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Motivating pupils: finding the right balance

Kim Stroet is examining how the interaction between teachers and pupils influences pupils’ motivation. ‘Children need to have the feeling that they are in control of their own learning process.’

Research in the social sciences shows that it is not only a motivating factor when a person finds something enjoyable; it also shows that at school it is of primary importance for an individual to see the utility of a given activity. Psychologist and sociologist Kim Stroet is examining how the interaction between teachers and pupils—from elementary school through university—can contribute to this motivation. ‘Research shows that pupils’ motivation is influenced by their relationship with the teacher, how competent a pupil feels, and the degree of independence pupils are given,’ Stroet explains. ‘But that doesn’t provide teachers with many concrete hooks they can use. I use my analyses to try to figure out how motivation can be stimulated in the context of the classroom.’

The camera in the classroom

She does this using footage she takes at school. One camera films the entire class, while a second camera is aimed at the teacher. She then analyses the footage using quantitative and qualitative research techniques. In this way she quantifies the various types of behaviour using observation frameworks. By watching videos and paying close attention to pupils’ reactions after teachers’ interventions, she can describe various situations in the classroom. She often rewatches the videos with the teachers themselves, as well.

Getting noticed

One thing that clearly emerges from the study is that a school’s vision is decisive for interaction. ‘In many institutions of secondary education, the teacher conducts a class in the classroom and also monitors in every period whether everyone is making progress. So the teacher has very little time left to do things like to provide customized explanation in one-on-one interactions with children, whereas this type of interaction can be very important for  a pupil’s motivation. A child needs to feel that he is noticed in order to be motivated. Otherwise, there is a big chance that he or she will get bogged down in the learning process.’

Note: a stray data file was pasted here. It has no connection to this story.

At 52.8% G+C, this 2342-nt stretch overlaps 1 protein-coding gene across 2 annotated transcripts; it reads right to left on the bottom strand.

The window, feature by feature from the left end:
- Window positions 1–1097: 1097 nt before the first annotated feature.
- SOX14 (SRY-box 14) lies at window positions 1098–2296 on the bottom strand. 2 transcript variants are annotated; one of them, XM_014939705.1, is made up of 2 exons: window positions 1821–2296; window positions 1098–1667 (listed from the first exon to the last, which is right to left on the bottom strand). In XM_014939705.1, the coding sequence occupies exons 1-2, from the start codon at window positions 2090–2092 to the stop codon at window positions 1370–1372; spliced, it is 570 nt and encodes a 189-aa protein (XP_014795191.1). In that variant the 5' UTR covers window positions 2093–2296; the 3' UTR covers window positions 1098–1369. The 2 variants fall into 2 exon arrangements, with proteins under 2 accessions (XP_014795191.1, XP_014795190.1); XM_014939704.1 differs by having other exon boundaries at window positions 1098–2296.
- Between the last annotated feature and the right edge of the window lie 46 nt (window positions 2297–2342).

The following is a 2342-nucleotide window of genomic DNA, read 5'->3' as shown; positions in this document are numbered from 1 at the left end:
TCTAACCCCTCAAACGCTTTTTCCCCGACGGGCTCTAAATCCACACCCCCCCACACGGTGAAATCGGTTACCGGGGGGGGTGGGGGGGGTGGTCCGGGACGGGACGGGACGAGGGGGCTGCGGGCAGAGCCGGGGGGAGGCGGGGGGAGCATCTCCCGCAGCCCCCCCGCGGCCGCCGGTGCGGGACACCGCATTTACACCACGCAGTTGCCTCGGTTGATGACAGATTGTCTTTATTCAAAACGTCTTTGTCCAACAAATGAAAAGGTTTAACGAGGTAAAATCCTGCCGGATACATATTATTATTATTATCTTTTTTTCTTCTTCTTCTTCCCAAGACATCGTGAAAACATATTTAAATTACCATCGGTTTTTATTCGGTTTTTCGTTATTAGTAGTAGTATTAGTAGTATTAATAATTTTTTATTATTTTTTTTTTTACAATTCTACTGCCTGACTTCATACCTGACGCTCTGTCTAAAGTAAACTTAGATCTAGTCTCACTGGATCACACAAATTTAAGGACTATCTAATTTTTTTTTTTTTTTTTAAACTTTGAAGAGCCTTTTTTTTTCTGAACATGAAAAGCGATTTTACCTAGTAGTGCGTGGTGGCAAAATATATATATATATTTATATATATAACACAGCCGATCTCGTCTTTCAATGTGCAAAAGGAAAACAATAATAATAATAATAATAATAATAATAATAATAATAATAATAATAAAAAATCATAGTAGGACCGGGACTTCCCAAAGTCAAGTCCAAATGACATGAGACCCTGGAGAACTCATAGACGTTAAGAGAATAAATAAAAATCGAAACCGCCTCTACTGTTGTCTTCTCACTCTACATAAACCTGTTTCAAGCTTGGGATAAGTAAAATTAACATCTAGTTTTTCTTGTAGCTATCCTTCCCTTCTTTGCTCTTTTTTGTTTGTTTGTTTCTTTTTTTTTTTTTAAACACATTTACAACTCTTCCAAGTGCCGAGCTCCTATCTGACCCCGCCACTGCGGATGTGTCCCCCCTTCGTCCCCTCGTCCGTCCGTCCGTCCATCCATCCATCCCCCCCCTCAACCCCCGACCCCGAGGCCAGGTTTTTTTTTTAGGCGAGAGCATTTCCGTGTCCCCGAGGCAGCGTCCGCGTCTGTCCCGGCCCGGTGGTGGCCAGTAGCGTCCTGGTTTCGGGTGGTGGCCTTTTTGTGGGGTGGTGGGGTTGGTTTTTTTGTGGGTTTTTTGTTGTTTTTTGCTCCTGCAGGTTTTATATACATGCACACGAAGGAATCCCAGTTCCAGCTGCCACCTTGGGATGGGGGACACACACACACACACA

Pupils’ motivation is influenced by their relationship with the teacher, how competent they feel, and the degree of independence they are given.

Complaints about a poetry assignment

Certain forms of interaction seem to be particularly effective, such as providing space for negative feelings. ‘For example, I filmed a situation in which pupils needed to complete an assignment involving poetry. Not all of the pupils felt like doing it. What the teacher did was to ask the pupils what they thought about the assignment. She gave pupils the opportunity to voice their complaints if they wished to do so. After being allowed to do that, the pupils still started working on the assignment. This dovetails with the conclusions made in other types of research where it is shown that pupils who are given the opportunity to complain have the feeling that they are in control of their learning process. And that has a motivating effect.’

Ownership

What doesn’t work, it turns out, is when reluctant pupils are simply told why an assignment or a subject is important without being given a chance to express their complaints. Stroet explains: ‘This partially has to do with the oft-held idea that if children aren’t motivated to do their schoolwork, they won’t consider it important. That is a misconception. Children are actually more likely to stop doing their work as soon as something goes wrong, such as if too much pressure is exerted by an external factor, such as parents or teachers, to do the work. Ownership, where it is the person himself who wants to learn and is able to learn, is an important component of motivation.’

But on the other hand, giving a pupil total freedom doesn’t work well either. ‘It’s a matter of finding a balance between giving sufficient guidance, but not too much guidance,’ says Stroet. ‘That’s tricky, and every teacher or parent needs to explore what works best. With my research, I hope to make the two extremes of too much guidance or too little, and the effect they have, clearer.’

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